This, despite the fact that the Joint Forest Management model has become obsolete with the coming of the Forest Rights Act
Babul Supriyo, minister of state, Union Ministry of Environment, Forest and Climate Change (MoEF&CC), spoke at length about Joint Forest Management (JFM) on September 2, 2019, but remained silent on the Forest Rights Act (FRA), 2006.
Supriyo was addressing delegates and media on the inaugural day of the United Nations Convention to Combat Desertification’s (UNCCD) 14th Conference of Parties (CoP).
The minister focused on the importance and success of the JFM model as a way of conserving biodiversity while ensuring participatory management of forests between forest dwelling communities and forest departments.
“Tribal people are the real protectors of forests and we have given them their rights,” he said, adding JFM came into being in 1991 and by 2010, over 26 million hectares of forest land was under it.
Under the JFM model, a JFM committee is formed, consisting of forest department officials as well as forest dweller communities. The committee undertakes work like prevention of forest fires.
Under the JFM model, the forest department is also supposed to share profits from timber harvests. But many studies show that the benefit is either not shared or when shared, it is not what was agreed upon.
“Many studies, including the Forest Research Institute’s own story says that most of the JFM committees are defunct and those which are functional, only undertake those activities which the forest departments want,” Sharachchandra Lele, distinguished fellow in environmental policy and governance at the Ashoka Trust for Research in Ecology and the Environment or ATREE’s Centre for Environment & Development, said.
“Moreover, the timber-harvesting profits are not properly shared and JFM is responsible for creating divisions within forest dweller communities,” he added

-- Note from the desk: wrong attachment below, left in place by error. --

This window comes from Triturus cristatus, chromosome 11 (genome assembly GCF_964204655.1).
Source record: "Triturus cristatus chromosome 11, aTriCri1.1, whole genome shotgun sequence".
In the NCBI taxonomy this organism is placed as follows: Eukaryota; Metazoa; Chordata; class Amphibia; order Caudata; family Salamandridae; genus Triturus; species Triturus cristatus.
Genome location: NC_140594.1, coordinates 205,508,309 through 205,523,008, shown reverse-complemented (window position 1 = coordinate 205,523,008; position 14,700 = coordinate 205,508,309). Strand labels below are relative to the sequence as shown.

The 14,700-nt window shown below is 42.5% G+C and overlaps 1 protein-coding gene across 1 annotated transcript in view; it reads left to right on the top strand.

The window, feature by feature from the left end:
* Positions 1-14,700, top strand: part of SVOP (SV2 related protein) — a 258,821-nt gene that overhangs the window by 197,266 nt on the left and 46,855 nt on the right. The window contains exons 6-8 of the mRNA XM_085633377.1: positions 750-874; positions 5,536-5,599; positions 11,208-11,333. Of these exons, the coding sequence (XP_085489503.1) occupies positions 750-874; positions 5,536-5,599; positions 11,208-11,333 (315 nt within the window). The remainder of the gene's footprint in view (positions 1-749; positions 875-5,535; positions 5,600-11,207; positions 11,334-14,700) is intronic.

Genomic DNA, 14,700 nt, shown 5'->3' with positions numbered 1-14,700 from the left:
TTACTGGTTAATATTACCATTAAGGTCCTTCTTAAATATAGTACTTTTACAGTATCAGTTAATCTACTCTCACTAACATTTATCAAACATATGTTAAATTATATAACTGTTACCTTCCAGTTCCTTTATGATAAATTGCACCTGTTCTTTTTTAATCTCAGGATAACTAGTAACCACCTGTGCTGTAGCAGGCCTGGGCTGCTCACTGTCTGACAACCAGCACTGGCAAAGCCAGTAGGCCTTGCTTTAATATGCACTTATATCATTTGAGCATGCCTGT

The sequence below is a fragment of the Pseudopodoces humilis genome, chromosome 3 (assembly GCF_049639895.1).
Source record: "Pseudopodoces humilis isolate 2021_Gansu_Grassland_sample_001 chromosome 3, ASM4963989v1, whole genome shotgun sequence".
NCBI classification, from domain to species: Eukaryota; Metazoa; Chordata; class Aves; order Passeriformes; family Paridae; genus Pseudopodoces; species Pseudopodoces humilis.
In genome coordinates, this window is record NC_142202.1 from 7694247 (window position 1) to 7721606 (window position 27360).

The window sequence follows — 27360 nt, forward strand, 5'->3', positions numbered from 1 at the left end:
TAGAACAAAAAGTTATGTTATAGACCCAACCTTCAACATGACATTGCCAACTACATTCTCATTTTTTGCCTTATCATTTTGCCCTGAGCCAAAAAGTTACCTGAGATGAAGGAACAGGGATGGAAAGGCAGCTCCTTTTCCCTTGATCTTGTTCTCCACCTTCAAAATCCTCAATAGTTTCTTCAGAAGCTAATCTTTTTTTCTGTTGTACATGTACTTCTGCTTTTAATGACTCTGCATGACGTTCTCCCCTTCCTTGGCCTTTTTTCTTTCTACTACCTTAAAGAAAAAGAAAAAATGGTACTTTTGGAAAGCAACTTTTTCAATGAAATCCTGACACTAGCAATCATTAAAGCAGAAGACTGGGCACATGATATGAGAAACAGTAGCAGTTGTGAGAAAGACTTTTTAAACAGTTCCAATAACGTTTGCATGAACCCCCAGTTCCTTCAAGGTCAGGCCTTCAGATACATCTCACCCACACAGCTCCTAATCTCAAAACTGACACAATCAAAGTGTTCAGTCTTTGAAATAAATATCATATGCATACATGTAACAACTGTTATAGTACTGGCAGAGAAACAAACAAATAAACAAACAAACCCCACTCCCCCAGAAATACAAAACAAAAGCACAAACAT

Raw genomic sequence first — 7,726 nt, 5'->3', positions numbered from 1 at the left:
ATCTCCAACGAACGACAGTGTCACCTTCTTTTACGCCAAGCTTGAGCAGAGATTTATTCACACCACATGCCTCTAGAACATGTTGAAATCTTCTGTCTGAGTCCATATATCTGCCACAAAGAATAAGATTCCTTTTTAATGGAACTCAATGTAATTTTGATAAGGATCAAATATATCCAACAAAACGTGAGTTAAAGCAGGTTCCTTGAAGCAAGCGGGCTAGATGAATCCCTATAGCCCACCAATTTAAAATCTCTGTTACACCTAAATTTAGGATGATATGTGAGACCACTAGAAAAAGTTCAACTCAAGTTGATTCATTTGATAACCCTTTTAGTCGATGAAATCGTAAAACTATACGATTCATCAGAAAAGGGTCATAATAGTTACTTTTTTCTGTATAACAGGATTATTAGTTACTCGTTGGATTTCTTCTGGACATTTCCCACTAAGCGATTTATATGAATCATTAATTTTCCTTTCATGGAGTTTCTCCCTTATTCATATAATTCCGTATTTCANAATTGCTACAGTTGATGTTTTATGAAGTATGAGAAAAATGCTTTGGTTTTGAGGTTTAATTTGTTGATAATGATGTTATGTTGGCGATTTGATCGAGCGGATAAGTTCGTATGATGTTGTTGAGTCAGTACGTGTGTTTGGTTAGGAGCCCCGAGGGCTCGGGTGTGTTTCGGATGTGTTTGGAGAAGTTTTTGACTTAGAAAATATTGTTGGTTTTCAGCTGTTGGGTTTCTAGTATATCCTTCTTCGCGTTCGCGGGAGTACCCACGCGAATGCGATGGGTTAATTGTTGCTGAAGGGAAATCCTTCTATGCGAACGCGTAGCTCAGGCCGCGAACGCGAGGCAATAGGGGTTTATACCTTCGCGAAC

While Supriyo said that tribal communities had been given rights, India’s forest dwellers currently face an uncertain future, as a case against the FRA is going on in the Supreme Court. FRA is the only legislation in India which gives legal recognition to the forest dwellers and tribal communities’ traditionally-held lands.
Moreover, after the implementation of FRA, the JFM model, which is based on joint management of forests, as opposed to the model of ownership espoused under FRA, has become obsolete.
“After the coming of FRA, a programme like JFM, which has no statutory authority, holds no ground. The FRA supersedes these JFM communities. The provisions of FRA are strong as they provide land tenurial security and autonomy to people. FRA has legal backing and people can move court for non-implementation of its provisions,” Lele said.
He added: “All of this is not there in JFM, where the people can only do the work given by the forest department. Whatever carbon financing has to take place now, should be through FRA Gram Sabhas, which are the authority to deal with such things under FRA. The ministry should stop going back and forth between JFM and FRA.”
The importance of legalising land tenure rights of forest dwellings communities to prevent soil degradation and desertification has also been recognised by the latest Intergovernmental Panel on Climate Change’s report on climate change and land.
India is hosting the UNCCD’s CoP 14 at New Delhi from September 2 to September 13 during which, the parties will come up with a ‘Delhi Declaration’, which would decide the course of action to combat desertification.
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